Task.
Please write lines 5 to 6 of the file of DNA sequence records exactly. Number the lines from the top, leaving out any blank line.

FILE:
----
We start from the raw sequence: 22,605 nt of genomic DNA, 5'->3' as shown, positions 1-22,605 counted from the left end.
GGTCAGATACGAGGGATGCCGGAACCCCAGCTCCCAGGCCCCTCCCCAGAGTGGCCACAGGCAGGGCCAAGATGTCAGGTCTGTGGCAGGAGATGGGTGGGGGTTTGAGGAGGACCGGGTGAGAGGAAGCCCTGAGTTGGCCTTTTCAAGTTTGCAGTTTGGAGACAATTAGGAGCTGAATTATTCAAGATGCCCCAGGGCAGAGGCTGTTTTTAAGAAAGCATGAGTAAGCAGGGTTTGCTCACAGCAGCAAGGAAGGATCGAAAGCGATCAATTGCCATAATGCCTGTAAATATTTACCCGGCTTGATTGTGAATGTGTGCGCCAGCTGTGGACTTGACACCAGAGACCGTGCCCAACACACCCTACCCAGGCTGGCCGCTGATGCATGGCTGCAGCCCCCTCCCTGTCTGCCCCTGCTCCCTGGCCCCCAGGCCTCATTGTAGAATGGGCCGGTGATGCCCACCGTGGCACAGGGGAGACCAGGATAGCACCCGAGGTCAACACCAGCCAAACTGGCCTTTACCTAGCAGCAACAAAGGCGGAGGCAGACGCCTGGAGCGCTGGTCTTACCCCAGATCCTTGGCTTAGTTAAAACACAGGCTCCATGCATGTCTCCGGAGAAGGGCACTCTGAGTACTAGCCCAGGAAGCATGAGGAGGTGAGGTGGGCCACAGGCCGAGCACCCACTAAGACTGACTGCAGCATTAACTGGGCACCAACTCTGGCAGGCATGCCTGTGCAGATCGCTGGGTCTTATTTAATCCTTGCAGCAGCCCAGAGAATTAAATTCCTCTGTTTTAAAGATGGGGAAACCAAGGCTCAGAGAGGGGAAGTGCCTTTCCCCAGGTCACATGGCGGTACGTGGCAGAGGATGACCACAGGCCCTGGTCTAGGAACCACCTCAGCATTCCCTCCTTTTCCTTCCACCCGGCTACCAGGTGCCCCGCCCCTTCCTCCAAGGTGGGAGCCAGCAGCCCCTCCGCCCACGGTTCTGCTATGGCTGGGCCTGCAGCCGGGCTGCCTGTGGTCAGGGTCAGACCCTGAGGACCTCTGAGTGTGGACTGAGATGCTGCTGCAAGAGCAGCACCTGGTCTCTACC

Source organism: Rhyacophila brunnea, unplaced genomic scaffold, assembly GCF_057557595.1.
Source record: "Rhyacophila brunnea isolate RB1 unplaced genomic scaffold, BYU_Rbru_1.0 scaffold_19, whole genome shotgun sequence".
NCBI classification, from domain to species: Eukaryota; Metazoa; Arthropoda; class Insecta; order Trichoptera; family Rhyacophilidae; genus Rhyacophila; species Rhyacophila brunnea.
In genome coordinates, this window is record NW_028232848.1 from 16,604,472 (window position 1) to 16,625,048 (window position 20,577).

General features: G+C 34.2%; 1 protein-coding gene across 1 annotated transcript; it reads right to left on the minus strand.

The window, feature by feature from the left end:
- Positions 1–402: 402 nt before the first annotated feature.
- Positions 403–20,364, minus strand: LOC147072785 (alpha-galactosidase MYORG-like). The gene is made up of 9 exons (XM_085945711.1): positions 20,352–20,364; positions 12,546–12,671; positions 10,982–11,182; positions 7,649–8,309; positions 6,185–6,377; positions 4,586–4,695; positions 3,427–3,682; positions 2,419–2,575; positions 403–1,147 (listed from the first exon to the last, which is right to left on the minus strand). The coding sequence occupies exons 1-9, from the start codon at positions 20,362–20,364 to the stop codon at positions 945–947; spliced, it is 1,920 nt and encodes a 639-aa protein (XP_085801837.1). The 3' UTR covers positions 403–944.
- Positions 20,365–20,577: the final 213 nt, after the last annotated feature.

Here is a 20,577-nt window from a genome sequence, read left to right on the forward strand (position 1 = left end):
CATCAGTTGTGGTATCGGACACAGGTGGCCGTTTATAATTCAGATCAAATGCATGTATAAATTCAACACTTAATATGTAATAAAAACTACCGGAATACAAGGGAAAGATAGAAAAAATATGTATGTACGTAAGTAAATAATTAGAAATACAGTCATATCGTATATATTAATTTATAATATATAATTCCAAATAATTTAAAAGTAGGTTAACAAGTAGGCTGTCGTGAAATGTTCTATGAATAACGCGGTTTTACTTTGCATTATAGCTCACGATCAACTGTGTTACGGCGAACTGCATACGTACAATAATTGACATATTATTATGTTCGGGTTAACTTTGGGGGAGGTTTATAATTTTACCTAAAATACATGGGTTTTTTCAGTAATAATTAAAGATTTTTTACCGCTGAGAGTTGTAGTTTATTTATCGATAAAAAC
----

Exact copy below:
NCBI classification, from domain to species: Eukaryota; Metazoa; Arthropoda; class Insecta; order Trichoptera; family Rhyacophilidae; genus Rhyacophila; species Rhyacophila brunnea.
In genome coordinates, this window is record NW_028232848.1 from 16,604,472 (window position 1) to 16,625,048 (window position 20,577).